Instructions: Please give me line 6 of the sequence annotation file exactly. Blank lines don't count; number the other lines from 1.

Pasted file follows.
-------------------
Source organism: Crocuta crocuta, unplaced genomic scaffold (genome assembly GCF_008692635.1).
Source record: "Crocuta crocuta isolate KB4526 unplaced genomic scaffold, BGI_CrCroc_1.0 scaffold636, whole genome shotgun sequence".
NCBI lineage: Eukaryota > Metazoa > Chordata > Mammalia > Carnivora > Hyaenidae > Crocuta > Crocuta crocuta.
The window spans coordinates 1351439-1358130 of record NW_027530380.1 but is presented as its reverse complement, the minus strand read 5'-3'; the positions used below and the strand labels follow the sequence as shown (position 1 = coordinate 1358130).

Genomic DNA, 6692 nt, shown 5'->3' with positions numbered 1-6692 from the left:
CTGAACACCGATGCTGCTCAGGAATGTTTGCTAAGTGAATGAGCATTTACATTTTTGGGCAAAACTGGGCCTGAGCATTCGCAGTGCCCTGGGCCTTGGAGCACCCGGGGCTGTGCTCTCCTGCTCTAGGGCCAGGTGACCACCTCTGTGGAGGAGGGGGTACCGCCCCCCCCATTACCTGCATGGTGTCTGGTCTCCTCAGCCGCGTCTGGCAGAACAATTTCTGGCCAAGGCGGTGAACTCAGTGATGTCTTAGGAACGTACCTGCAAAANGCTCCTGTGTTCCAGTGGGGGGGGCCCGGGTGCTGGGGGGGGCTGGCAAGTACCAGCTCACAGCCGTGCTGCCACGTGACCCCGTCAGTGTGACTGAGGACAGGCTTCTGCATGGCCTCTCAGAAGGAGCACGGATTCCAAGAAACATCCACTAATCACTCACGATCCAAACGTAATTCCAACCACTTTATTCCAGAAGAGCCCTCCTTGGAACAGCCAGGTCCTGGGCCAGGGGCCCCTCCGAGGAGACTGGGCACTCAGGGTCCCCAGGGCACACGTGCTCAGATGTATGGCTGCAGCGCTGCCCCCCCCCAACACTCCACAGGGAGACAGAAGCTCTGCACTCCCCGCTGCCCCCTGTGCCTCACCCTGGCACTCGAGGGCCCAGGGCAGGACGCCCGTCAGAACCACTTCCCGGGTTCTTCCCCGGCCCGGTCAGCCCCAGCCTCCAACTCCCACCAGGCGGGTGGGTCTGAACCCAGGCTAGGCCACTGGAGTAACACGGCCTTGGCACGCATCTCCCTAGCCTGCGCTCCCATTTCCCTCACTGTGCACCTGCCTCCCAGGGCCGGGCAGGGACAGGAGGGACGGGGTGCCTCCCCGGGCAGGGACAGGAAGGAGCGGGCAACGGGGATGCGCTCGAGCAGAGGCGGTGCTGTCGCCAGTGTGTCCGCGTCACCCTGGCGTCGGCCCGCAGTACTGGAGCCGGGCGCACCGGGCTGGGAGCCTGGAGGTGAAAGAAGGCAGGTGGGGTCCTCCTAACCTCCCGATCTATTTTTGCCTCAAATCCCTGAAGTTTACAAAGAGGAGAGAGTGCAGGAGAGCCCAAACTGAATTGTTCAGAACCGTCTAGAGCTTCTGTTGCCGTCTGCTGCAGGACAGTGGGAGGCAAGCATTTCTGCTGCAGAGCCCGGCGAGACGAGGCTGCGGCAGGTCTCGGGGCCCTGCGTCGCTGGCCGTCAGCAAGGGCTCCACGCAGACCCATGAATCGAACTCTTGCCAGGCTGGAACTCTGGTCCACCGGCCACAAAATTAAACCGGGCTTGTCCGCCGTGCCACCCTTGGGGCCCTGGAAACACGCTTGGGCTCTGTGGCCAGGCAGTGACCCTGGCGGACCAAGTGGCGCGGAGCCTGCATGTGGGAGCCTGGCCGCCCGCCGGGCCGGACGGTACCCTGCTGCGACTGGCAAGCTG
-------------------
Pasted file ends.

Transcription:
CTGAACACCGATGCTGCTCAGGAATGTTTGCTAAGTGAATGAGCATTTACATTTTTGGGCAAAACTGGGCCTGAGCATTCGCAGTGCCCTGGGCCTTGGAGCACCCGGGGCTGTGCTCTCCTGCTCTAGGGCCAGGTGACCACCTCTGTGGAGGAGGGGGTACCGCCCCCCCCATTACCTGCATGGTGTCTGGTCTCCTCAGCCGCGTCTGGCAGAACAATTTCTGGCCAAGGCGGTGAACTCAGTGATGTCTTAGGAACGTACCTGCAAAANGCTCCTGTGTTCCAGTGGGGGGGGCCCGGGTGCTGGGGGGGGCTGGCAAGTACCAGCTCACAGCCGTGCTGCCACGTGACCCCGTCAGTGTGACTGAGGACAGGCTTCTGCATGGCCTCTCAGAAGGAGCACGGATTCCAAGAAACATCCACTAATCACTCACGATCCAAACGTAATTCCAACCACTTTATTCCAGAAGAGCCCTCCTTGGAACAGCCAGGTCCTGGGCCAGGGGCCCCTCCGAGGAGACTGGGCACTCAGGGTCCCCAGGGCACACGTGCTCAGATGTATGGCTGCAGCGCTGCCCCCCCCCAACACTCCACAGGGAGACAGAAGCTCTGCACTCCCCGCTGCCCCCTGTGCCTCACCCTGGCACTCGAGGGCCCAGGGCAGGACGCCCGTCAGAACCACTTCCCGGGTTCTTCCCCGGCCCGGTCAGCCCCAGCCTCCAACTCCCACCAGGCGGGTGGGTCTGAACCCAGGCTAGGCCACTGGAGTAACACGGCCTTGGCACGCATCTCCCTAGCCTGCGCTCCCATTTCCCTCACTGTGCACCTGCCTCCCAGGGCCGGGCAGGGACAGGAGGGACGGGGTGCCTCCCCGGGCAGGGACAGGAAGGAGCGGGCAACGGGGATGCGCTCGAGCAGAGGCGGTGCTGTCGCCAGTGTGTCCGCGTCACCCTGGCGTCGGCCCGCAGTACTGGAGCCGGGCGCACCGGGCTGGGAGCCTGGAGGTGAAAGAAGGCAGGTGGGGTCCTCCTAACCTCCCGATCTATTTTTGCCTCAAATCCCTGAAGTTTACAAAGAGGAGAGAGTGCAGGAGAGCCCAAACTGAATTGTTCAGAACCGTCTAGAGCTTCTGTTGCCGTCTGCTGCAGGACAGTGGGAGGCAAGCATTTCTGCTGCAGAGCCCGGCGAGACGAGGCTGCGGCAGGTCTCGGGGCCCTGCGTCGCTGGCCGTCAGCAAGGGCTCCACGCAGACCCATGAATCGAACTCTTGCCAGGCTGGAACTCTGGTCCACCGGCCACAAAATTAAACCGGGCTTGTCCGCCGTGCCACCCTTGGGGCCCTGGAAACACGCTTGGGCTCTGTGGCCAGGCAGTGACCCTGGCGGACCAAGTGGCGCGGAGCCTGCATGTGGGAGCCTGGCCGCCCGCCGGGCCGGACGGTACCCTGCTGCGACTGGCAAGCTG